About halfway through the cigar, a burnt toastiness emerges and quickly takes over from the cedar. Behind it is a pile of earthiness with leanings toward wet leaves, followed by leather, creaminess and some saltiness. It finishes with a vibrant leather, earthiness, creaminess, saltiness and watermelon rind. On each cigar, I’m unable to pick up the same level of detail during the second half, which is a bit disappointing. Retrohales have leather, roasted pecan, aloe and a bitterness I can’t quite place. The aloe really helps the retrohale work together as it provides just enough contrast to the nuttiness and bitterness. It finishes with creaminess, a salty bread flavor, earthiness, white pepper and leather. Flavor is full, body is medium-plus and strength is medium-plus. Two cigars need touch-ups in the second third, both times to help with smoke production.

I wait around for a noticeable change in the final third and it never really comes. The Big Papi Firecracker is now led by toastiness over an emerging earthiness, while secondary flavors include leather, creaminess, saltiness and a bit of a reemerging cedar. The finish has nuttiness, creaminess, leather and white pepper. They are not equally balanced, but the flavors hit the palate one at a time. Retrohales also remain quite similar: leather, saltiness, white pepper, creaminess and aloe. I’d say it’s a bit more balanced than the second third, but I wish there was a bit more contrast between the main flavor and the retrohales. Flavor finishes medium-full, body is medium-full and strength is medium-plus. One cigar needs a touch-up, though the other two are performing their best in terms of construction at the very end.

Final Notes

  • This is an example of a cigar that probably didn’t need to be divided into three thirds as there was very little change between the second and final thirds. That split definitely happens more with this short vitola than longer ones, though there are times in which the Firecracker cigars have had substantially more flavor changes.
  • Some Firecracker cigars have had pigtails that were firmly stuck to the wrapper and I’ve even burned through the extended pigtail a few times. Each pigtail I encountered here was easy to separate from the wrapper. As you might expect, the band gets loose once the pigtail is removed.
  • While the construction wasn’t bad, it could have been better and it definitely impacted the score. If I wasn’t smoking this cigar for review, I probably wouldn’t have noticed it since it was just a result of touch-ups due to waning smoke production.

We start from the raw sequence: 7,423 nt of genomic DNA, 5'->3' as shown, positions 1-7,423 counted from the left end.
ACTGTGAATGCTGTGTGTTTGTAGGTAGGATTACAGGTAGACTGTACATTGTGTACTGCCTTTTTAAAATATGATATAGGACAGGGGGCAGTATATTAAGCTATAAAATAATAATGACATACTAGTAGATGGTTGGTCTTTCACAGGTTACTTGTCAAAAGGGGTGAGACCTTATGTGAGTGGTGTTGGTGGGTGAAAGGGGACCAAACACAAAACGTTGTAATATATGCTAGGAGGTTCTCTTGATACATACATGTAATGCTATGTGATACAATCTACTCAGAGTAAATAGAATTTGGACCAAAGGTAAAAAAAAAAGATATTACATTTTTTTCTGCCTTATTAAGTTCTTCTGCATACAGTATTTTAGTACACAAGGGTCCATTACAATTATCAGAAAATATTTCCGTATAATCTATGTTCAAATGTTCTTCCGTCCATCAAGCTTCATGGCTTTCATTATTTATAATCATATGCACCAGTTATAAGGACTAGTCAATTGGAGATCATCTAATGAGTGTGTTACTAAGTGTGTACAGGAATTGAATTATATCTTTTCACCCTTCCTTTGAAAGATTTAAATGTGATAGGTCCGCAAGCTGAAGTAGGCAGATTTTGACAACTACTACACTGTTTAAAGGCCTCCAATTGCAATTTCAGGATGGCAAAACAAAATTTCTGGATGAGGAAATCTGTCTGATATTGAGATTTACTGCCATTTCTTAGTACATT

• The back of the main band is held together by a sticker that is a baseball, a nice touch.
  • United Cigars also has a baseball-themed series of cigars, the Stadium Series. I have no doubt that Oliver Nivaud, director of operations for United Cigars, and his baseball fandom have helped to drive these releases.
  • One thing that will get lost in all of this is the packaging. The box of these cigars boldly says “Fire Cracker.” I feel like most of the releases in this series have been packed just like the other vitolas in their respective lines. There was an extra bit of effort put into how the cigars are displayed in the box as well as the QR code feature. Credit to El Artista for not just putting these cigars in a basic wooden box and calling it a day.
  • The next Firecracker release is slated to be released in June. It will be from Selected Tobacco’s Bandolero line. Given the higher prices of the Bandolero line, I’m surprised that it will only be $9.
  • I tried smoking these cigars quicker, but it seems like they didn’t want to be smoked at a brisker pace. I found them to be enjoyable even with less than an inch, and to get to quitting time took just under 90 minutes in each of the three samples.
  • Cigars for this review were purchased by halfwheel.
  • Site sponsor Corona Cigar Co. carries the Big Papi Firecracker.
84 Overall Score

I should start by saying, my limited experience with previous Big Papi cigars have been fine, but I've never thought of those cigars as bastions of complexity. In addition, while I've been very impressed with a few of the Firecracker cigars, I don't think this super short format allows most blends to shine. But I think the Big Papi Firecracker accomplishes everything it needs to. At $8, it’s a small cigar that delivers a medium-full to full flavor profile with little issue. That said, this isn’t the most complex cigar in the world. On the positive, it delivers a smoking time that is more akin to a robusto than something that is only 70 percent of a typical robusto’s length. Unfortunately, the cigar's complexity limits the ceiling of how high I could score this cigar and the burn issues only subtracted from that.

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Charlie Minato

I am an editor and co-founder of halfwheel.com/Rueda Media, LLC. I previously co-founded and published TheCigarFeed, one of the two predecessors of halfwheel. I handle the editing of our written content, the majority of the technical aspects of the site and work with the rest of our staff on content management, business development and more. I’ve lived in most corners of the country and now entering my second stint in Dallas, Texas. I enjoy boxing, headphones, the Le Mans 24-hour, wearing sweatshirts year-round and gyros. echte liebe.